little thought regarding the media swoon over Papa Francesco, which occurred last week. (And will last, one wonders, how long?)
Anyway: We confessors do have something of a special point-of-view on things, when it comes to this being “a time or mercy,” as, indeed it is. The Pope and all of us unworthy priests share this point-of-view.
St. Alphonsus Ligouri put it like this (more or less, I think) in his exhortation to priests, “Be a lion in the pulpit and a lamb in the confessional.”
A contrite soul seeks the mercy of God because he/she has become aware of having committed a sin. The more clearly a preacher separates right from wrong, the more likely it is that someone listening to the sermon will actually wind up experiencing mercy. Because mercy follows contrition, i.e. sorrow for having sinned.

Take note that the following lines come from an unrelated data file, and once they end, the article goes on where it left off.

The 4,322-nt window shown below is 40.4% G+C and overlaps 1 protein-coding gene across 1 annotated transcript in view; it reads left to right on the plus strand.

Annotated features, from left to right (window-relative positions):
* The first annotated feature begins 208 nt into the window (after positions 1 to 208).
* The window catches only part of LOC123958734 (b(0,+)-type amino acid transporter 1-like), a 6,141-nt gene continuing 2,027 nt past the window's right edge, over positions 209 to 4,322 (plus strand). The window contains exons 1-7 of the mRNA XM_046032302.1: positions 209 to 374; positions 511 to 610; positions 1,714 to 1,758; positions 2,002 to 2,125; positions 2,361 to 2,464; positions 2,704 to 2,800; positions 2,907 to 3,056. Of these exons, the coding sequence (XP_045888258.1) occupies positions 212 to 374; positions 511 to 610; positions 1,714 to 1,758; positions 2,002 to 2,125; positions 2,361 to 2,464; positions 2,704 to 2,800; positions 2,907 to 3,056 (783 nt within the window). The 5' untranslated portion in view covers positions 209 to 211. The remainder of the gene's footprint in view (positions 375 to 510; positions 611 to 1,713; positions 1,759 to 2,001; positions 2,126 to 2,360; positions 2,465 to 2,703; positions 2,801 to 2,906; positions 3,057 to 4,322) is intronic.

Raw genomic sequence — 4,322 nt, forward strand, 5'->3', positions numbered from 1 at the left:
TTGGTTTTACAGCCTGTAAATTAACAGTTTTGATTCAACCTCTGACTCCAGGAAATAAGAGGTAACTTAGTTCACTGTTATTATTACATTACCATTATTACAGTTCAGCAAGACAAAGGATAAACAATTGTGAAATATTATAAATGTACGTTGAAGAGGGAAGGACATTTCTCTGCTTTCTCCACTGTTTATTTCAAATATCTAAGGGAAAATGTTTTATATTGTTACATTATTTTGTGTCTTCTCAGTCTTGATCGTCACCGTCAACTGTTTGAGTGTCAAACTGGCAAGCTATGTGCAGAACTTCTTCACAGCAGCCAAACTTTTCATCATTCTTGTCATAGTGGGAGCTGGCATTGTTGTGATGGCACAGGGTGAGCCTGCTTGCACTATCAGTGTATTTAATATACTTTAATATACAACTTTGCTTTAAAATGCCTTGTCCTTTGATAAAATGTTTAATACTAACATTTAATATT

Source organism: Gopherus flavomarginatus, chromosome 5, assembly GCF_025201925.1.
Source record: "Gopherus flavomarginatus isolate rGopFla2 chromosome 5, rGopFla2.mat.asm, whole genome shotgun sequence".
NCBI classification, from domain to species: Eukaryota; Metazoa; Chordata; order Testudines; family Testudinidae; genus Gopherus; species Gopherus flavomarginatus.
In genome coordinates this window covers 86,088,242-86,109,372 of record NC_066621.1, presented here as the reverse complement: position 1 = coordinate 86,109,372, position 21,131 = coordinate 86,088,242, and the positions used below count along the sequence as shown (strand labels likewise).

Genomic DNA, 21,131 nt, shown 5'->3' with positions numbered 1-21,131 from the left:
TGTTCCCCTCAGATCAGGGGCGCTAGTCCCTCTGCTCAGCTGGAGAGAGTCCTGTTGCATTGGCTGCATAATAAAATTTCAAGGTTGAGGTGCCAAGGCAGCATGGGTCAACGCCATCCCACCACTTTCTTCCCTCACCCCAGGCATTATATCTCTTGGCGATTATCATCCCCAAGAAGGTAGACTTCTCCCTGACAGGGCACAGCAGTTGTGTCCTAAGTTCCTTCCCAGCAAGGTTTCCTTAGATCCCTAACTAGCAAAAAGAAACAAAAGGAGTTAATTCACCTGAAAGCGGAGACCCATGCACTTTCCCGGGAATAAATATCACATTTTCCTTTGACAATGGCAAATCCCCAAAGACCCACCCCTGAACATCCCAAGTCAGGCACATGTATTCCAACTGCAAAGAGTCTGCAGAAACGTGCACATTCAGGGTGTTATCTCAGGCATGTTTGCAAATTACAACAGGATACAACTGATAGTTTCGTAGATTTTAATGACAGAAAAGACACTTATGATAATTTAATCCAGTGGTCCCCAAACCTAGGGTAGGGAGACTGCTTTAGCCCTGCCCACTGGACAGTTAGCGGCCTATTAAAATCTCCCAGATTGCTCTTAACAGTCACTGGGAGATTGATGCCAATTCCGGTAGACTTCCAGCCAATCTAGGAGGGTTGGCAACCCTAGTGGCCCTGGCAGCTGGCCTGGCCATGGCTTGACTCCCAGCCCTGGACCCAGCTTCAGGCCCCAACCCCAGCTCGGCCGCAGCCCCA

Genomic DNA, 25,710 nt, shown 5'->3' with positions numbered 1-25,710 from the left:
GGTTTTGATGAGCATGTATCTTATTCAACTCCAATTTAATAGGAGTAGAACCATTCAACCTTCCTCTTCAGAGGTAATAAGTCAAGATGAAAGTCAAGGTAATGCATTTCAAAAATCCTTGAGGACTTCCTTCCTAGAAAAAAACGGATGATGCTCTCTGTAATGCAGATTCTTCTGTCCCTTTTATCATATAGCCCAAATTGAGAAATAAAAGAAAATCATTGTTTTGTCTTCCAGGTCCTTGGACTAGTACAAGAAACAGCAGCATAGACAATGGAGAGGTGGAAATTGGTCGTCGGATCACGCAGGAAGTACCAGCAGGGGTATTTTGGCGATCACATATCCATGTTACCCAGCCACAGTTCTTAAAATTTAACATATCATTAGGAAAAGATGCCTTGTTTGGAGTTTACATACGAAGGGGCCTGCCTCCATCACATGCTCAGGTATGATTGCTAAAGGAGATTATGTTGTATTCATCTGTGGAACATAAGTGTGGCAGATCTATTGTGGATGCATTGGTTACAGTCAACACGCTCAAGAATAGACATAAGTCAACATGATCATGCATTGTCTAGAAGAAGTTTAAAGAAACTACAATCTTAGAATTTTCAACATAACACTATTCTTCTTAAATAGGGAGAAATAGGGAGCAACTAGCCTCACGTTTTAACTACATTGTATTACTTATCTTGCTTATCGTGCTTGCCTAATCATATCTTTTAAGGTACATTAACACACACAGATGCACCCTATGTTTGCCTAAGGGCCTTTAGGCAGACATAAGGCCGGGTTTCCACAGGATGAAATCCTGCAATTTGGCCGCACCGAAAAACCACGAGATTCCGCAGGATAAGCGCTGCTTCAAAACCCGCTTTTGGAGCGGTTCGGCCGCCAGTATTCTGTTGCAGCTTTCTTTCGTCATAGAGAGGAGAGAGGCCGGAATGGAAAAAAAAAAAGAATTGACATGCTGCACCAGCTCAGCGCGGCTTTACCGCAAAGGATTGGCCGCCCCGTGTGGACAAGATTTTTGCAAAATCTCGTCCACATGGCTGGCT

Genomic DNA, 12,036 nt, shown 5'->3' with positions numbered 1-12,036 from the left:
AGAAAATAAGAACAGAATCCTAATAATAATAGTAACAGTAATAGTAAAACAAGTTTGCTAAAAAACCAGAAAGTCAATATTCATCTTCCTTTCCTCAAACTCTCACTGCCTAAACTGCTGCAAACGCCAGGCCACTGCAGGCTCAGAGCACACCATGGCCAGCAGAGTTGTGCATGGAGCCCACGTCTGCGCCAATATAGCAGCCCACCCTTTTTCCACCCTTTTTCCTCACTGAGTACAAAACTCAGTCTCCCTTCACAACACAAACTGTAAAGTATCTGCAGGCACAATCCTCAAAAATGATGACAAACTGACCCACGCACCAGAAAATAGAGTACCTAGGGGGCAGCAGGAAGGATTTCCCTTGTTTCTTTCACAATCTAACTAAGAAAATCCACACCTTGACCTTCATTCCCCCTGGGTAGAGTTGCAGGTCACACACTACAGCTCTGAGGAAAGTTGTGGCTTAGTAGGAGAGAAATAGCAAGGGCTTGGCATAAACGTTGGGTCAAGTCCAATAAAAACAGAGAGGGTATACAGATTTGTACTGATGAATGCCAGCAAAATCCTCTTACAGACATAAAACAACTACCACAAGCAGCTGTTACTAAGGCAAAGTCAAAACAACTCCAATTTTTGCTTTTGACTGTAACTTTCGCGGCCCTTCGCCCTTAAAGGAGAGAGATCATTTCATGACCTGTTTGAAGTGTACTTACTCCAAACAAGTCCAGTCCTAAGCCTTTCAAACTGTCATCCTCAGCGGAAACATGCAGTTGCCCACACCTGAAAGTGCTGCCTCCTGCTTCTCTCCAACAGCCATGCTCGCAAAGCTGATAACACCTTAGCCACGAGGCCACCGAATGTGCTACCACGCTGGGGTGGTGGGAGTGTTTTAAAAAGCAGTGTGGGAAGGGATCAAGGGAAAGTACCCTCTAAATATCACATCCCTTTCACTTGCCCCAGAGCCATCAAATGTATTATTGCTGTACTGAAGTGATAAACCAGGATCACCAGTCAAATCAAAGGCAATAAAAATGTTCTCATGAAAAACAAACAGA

In other words, there is no mercy in preaching that does not clearly delineate right and wrong. The clear delineation of right and wrong helps people make good confessions. It helps us arrive at the place where the lion we heard roaring from the pulpit meets us privately, and turns out to be a gentle lamb, absolving our sins and praising God for His infinite love and the fresh start He gives us all when we confess.
Did anybody (and I literally mean anybody on earth) read the part of the Pope’s interview where he identified the center of the whole drama? The confessional. He approached the business of the Church freeing Herself from ‘small, narrow rules’ from the point-of-view of the confessor, in a confessional, during a confession.
Not to be mean-spirited or small or whatever:
The real Pope Francis bandwagon parade will form at the confessional, my friends. That’s the place to go to get on it.